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Study Suggests Black Men are Out-Churching Other Races, But Still Less Religious Than Black Women

Though women have historically been the stalwarts when it comes to religion, a recent Pew Research Center study shows that Black men may actually be reversing that trend.

The study, published in late September, found that while Black men are less religious than Black women, they tend to be more religious than white women and white men. Moreover, Black men were shown to be more religious than Latino men yet equally religious as Latina women, according to the analysis.

Black Men Religion

Black men tended to be much more religious than both white and Latino men, according to a Pew Research analysis. (Jose Luis Pelaez /Getty Images)

The findings aren’t totally shocking, given previous research on African-American faith. Earlier Pew studies have found that Black folks are more religious than both Latinos and whites, as they’re more likely to read the Bible regularly and consider it the word of God. Black millennials were also found to be more religious than millennials of other races.

About 7 in 10 (69 percent) Black men in the Pew study said religion is very important to them, while roughly 8 in 10 (78 percent) said they believe in God with “absolute certainty.”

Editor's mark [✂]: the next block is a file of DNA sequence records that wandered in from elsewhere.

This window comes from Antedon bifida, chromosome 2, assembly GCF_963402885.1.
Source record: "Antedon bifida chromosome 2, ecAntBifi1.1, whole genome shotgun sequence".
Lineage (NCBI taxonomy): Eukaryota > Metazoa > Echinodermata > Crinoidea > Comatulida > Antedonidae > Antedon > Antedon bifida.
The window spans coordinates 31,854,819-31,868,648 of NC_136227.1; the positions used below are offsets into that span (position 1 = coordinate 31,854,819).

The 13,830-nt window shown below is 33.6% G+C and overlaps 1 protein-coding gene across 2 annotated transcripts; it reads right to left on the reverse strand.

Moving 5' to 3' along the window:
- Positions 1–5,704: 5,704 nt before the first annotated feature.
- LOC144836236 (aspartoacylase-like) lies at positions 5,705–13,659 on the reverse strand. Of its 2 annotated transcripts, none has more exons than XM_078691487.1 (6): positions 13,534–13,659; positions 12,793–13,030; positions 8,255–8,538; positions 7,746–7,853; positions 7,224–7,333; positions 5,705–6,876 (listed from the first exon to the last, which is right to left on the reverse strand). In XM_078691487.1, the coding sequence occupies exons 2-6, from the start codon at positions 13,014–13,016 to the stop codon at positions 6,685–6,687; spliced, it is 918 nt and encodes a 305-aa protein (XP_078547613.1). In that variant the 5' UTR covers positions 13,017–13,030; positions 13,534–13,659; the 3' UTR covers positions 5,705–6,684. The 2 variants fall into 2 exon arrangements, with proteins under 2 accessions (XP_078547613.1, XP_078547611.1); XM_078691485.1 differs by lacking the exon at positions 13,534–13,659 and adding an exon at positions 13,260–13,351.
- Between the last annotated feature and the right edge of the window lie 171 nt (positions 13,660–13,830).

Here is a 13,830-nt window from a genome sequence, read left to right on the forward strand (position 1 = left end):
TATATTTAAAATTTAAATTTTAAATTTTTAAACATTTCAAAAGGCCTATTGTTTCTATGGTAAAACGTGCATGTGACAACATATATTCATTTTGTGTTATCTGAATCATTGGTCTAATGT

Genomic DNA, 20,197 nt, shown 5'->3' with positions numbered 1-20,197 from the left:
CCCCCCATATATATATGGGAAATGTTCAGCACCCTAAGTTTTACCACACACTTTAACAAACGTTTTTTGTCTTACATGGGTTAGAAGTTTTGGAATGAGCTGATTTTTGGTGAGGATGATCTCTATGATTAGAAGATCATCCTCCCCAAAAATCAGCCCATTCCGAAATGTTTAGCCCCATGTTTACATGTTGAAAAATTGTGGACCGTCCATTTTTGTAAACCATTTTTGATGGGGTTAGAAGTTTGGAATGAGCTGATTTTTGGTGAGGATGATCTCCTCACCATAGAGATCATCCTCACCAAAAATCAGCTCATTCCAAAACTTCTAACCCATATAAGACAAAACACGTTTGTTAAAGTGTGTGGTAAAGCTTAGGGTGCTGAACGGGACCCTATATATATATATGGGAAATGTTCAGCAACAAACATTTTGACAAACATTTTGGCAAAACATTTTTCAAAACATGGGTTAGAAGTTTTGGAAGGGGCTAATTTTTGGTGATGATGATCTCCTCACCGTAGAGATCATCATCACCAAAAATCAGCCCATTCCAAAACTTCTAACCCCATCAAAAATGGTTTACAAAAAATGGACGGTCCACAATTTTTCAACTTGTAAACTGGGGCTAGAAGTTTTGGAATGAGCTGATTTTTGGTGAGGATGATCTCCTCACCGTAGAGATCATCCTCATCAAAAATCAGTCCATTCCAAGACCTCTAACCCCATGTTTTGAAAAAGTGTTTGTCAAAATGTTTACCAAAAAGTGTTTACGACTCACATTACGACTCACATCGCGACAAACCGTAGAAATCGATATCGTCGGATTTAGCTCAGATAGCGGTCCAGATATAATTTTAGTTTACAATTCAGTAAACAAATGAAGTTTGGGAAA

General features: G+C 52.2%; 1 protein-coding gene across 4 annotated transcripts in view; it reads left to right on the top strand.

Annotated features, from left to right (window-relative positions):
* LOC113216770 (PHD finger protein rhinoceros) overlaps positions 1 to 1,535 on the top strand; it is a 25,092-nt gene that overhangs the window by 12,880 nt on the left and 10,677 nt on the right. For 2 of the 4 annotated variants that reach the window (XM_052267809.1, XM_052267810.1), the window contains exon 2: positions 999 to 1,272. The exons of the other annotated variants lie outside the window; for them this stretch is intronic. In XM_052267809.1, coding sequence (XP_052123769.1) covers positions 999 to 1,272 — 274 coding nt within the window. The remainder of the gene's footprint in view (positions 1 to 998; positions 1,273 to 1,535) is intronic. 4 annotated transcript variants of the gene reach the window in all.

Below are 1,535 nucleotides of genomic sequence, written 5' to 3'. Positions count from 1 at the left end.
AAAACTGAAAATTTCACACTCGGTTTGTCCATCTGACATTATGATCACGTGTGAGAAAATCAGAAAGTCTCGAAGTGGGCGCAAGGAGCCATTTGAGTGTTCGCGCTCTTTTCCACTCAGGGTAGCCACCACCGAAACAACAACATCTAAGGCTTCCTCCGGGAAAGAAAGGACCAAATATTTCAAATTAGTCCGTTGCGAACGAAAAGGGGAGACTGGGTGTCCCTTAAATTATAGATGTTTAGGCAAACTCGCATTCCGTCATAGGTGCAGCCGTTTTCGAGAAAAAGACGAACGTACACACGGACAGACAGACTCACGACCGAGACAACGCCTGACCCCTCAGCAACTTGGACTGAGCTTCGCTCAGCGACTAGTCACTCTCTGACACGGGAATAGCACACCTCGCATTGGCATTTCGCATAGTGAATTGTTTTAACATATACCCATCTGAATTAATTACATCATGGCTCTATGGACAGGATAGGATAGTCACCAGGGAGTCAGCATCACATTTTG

Meanwhile, 70 percent said they considered themselves “highly religious,” which Pew’s study defines as someone who says “religion is very important in one’s life, attends religious services at least once a week, prays at least once a week and believes in God with absolute certainty.”

Compared to Black women, however, Black men tend to place less importance on religion. The report showed that 80 percent of Black women consider religion an important part of their lives, while 86 percent are certain of their belief in a higher power.

Roughly 83 percent of Black women fit the description of “highly religious,” compared to 70 percent of Black men. Still, at 70 percent, Black men are more likely than Latina women at 67 percent and white women at 58 percent to deem themselves highly religious. The disparity is even more stark compared to Latino men (50 percent) and white men (40 percent).

Pew researchers based their analysis on data from its 2014 U.S. Religious Landscape Study. The margin of error for black male respondents was plus or minus 2.9 percentage points and was lower for other groups.

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